The pristine limestone facade of the building once housed the private residence of Dr. Moses Allen Starr, the Victory Clothing Collection for Overseas Relief, the headquarters of Fabergé, and other distinguished occupants.
The pristine limestone facade of the building once housed the private residence of Dr. Moses Allen Starr, the Victory Clothing Collection for Overseas Relief, the headquarters of Fabergé, and other distinguished occupants. | Photo by Sara Kerens

In 1948, 5 West Fifty-Fourth Street was sold to Fabergé Inc., the cosmetics and toiletries giant founded by Sam Rubin. Fabergé hit its stride in the early 1960s when George Barrie bought the company, made the townhome its headquarters (calling it Fabergé House), and began creating legendary celebrity-endorsed ad campaigns. Remember Brut by Fabergé? Or Babe? Silhouette, Siriano’s signature fragrance, would have fit right in with them.

Fabergé hired actor Cary Grant in 1968 as one of its first “creative consultants,” something akin to a brand ambassador in today’s lingo. Grant was offered $15,000 a year, stock options, a seat on the board of directors, and something special to sweeten the deal—Fabergé rented Marion Davies’s old apartment in the Warwick Hotel for him. The famously handsome actor took the deal, moved out of the Plaza Hotel, stayed on for twelve years, and kept an office at Fabergé House. Grant also inaugurated the annual Straw Hat Awards, an informal ceremony to recognize summer stock theatre and actors, the first of which was held at Fabergé House.

Greek shipping magnate John S. Latsis bought the house in 1974 and restored it to its original glory. Latsis named 5 West Fifty-Fourth Street Petrola House, a name that stuck until The Curated arrived this year.

Is it kismet that Christian Siriano would occupy the Starr residence? While the designer was busy building a business in the last ten years, the building was vacant. It’s almost as though 5 West Fifty-Fourth Street was waiting for Siriano and no one else. His glamorous clothing seems to have been waiting to hang right where it is—on display in the beautiful setting that the millionaire’s mansion affords. It belongs there. Seeing his designs in The Curated is like admiring artwork hanging in a gallery.

In 2008, at age twenty-two, Siriano became (and remains) the youngest winner of the popular series Project Runway. Recently he celebrated ten years in business by publishing his second book, Dresses to Dream About. Given his young age, Siriano’s business acumen is astonishingly equal to his design talent. He says, “I’m always interested in that side of things.” He credits licensing deals—like the one he has with Payless Shoes—with his having learned a lot about the business side of fashion. “I love to see what’s moving or whether I’ve priced a dress well. My mother was a teacher who pushed my sister and me to strive for more. She would say, ‘I can afford to buy you this, but if you want the other, you’ll have to earn the money yourself to get it.’”

Magnanimous (with a dash of Energizer bunny) is the only way to think of Siriano. Not only did he dress seventeen women for the Academy Awards in March, but he has also been dressing women (and men) of all shapes, sizes, and skin tones—both celebrities and the models who walk his runways—for the past ten years. The most notable was SNL comedienne Leslie Jones who famously tweeted that no designer would dress her for her Ghostbusters film premiere. Emoji hands representing “Hey, over here” was Siriano’s response to her. A fan and a client now, Jones was a runway-show virgin when she sat flanked by Siriano’s musician husband, Brad Walsh, and actress Jackie Cruz in the front row at his Spring 2018 New York Fashion Week show. She could be seen whooping and hollering like she was at a basketball game, bringing fun and joy to an event that would typically be considered somewhat sedate.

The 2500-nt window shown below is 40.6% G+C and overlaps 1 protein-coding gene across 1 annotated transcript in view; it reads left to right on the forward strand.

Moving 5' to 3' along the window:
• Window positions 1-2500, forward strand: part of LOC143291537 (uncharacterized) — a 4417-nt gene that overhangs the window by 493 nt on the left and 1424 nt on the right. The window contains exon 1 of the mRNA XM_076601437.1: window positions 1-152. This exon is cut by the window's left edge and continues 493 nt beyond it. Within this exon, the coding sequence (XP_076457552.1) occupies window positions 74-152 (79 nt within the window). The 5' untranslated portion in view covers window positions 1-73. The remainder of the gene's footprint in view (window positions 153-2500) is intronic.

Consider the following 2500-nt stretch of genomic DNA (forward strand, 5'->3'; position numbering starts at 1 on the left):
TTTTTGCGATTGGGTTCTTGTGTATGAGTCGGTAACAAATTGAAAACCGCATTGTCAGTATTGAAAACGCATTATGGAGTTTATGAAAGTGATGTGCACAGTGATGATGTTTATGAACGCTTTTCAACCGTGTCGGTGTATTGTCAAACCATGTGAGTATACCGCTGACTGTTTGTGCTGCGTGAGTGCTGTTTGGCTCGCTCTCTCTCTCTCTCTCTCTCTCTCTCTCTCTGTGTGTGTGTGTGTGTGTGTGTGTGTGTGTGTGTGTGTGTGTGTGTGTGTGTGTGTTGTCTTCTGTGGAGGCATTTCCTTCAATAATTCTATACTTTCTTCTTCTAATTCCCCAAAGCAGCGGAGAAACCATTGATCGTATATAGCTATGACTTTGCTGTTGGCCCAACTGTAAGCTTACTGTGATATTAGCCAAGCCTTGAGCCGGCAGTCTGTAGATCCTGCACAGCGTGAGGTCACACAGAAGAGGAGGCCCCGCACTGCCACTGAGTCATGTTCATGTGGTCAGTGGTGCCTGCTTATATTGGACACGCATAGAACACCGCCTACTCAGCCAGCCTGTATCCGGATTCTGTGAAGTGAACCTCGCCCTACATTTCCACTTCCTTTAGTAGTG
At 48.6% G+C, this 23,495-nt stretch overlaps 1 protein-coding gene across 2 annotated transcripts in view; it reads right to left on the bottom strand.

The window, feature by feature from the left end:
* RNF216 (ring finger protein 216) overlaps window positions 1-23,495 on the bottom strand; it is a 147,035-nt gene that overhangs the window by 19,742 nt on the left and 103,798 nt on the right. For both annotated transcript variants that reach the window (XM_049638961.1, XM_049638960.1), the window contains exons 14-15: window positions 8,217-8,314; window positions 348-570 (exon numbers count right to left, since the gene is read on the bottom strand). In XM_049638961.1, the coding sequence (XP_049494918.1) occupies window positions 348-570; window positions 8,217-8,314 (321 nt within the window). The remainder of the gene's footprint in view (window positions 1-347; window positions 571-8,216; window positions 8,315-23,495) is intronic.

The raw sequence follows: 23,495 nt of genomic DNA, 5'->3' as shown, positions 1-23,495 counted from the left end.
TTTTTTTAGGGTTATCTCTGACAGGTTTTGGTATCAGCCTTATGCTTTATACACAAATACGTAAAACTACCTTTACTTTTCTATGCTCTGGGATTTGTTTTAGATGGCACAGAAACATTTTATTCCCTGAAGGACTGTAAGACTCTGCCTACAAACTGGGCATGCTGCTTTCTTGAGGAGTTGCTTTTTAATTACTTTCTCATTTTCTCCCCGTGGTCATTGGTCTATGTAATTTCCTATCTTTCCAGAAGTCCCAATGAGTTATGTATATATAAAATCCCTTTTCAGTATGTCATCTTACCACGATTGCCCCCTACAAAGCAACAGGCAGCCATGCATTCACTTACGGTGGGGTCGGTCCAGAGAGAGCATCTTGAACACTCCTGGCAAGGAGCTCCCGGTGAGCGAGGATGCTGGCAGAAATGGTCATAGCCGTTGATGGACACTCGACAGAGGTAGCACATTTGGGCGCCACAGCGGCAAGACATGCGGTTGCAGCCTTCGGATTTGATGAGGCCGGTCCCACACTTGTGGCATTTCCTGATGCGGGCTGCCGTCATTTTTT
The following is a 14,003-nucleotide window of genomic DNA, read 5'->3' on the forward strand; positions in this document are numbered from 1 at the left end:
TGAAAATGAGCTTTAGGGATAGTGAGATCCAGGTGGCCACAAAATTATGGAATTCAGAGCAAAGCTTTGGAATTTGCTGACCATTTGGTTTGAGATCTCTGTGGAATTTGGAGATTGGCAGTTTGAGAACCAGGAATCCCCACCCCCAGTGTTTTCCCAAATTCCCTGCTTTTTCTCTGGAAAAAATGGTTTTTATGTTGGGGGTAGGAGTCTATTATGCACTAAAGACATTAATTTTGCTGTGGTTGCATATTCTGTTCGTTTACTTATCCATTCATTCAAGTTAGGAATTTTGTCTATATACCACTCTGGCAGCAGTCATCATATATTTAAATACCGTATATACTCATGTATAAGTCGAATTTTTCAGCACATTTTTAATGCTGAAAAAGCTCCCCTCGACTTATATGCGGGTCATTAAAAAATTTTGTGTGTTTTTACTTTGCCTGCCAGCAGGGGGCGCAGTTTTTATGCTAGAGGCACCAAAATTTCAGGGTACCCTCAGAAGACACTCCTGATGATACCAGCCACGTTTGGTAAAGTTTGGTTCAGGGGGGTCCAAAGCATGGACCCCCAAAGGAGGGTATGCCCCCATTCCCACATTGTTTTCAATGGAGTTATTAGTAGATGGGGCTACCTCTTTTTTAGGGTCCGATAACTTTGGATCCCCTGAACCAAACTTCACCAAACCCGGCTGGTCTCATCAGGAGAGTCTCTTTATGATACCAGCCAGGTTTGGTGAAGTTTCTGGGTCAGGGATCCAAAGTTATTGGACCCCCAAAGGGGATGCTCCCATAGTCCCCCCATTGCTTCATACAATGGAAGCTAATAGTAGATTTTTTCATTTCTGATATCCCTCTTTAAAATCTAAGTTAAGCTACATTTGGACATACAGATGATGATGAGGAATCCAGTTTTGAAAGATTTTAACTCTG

Never at a loss for ideas, Siriano says, “The most random things can be inspiring to me.” Almost immediately upon finishing a collection, the designer is “on to the next thing.” Perhaps the people who walked the halls of 5 West Fifty-Fourth Street before him—or the building itself—will be some of his new muses.

Perhaps the people who walked the halls of 5 West Fifty-Fourth Street before him—or the building itself—will be some of his new muses.

“Confused, without a clear conception,” was how author Russell Sturgis described the Starr residence in “The Art Gallery of the New York Streets,” an article published in The Architectural Record in 1900. Nothing could be further from the truth in the building’s iteration today. From its inception, Siriano has had a razor-sharp focus on The Curated’s intimate experiential direction—very necessary in the present-day retail environment. Add to it the designer’s joie de vivre, the creativity that flows from his old-school atelier, the boutique filled with exquisite fashion, accessories, art, and decor, and this special place will be a fountain from whence new stories will spring and assimilate into the 119-year-old walls.

When he opened The Curated’s doors in April, Siriano invited the world into his universe. It is most certainly worth a visit.

— V —


New York City transplant to the Emerald Coast Melanie Cissone has been a freelance writer for twenty years. A patron of the arts, she is inspired by beautiful architecture and design and loves learning about people’s backgrounds, especially over a dry Italian red wine.